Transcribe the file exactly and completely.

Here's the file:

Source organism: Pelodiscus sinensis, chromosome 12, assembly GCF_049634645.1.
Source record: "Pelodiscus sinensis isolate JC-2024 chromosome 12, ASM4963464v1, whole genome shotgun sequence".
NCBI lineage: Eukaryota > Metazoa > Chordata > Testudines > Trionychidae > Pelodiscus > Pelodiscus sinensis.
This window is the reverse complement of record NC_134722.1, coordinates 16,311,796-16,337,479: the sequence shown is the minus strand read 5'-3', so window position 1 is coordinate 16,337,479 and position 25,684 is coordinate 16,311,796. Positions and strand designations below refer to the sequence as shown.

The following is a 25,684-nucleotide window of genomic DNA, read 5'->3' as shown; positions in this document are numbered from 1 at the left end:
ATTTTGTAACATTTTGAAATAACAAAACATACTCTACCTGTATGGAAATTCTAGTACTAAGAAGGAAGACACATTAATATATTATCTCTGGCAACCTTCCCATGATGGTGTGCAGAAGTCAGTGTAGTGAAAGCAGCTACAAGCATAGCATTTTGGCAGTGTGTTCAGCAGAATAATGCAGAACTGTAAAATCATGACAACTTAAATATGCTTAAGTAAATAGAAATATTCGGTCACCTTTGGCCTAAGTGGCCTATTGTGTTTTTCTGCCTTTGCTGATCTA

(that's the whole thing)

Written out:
Source organism: Pelodiscus sinensis, chromosome 12, assembly GCF_049634645.1.
Source record: "Pelodiscus sinensis isolate JC-2024 chromosome 12, ASM4963464v1, whole genome shotgun sequence".
NCBI lineage: Eukaryota > Metazoa > Chordata > Testudines > Trionychidae > Pelodiscus > Pelodiscus sinensis.
This window is the reverse complement of record NC_134722.1, coordinates 16,311,796-16,337,479: the sequence shown is the minus strand read 5'-3', so window position 1 is coordinate 16,337,479 and position 25,684 is coordinate 16,311,796. Positions and strand designations below refer to the sequence as shown.

The following is a 25,684-nucleotide window of genomic DNA, read 5'->3' as shown; positions in this document are numbered from 1 at the left end:
ATTTTGTAACATTTTGAAATAACAAAACATACTCTACCTGTATGGAAATTCTAGTACTAAGAAGGAAGACACATTAATATATTATCTCTGGCAACCTTCCCATGATGGTGTGCAGAAGTCAGTGTAGTGAAAGCAGCTACAAGCATAGCATTTTGGCAGTGTGTTCAGCAGAATAATGCAGAACTGTAAAATCATGACAACTTAAATATGCTTAAGTAAATAGAAATATTCGGTCACCTTTGGCCTAAGTGGCCTATTGTGTTTTTCTGCCTTTGCTGATCTA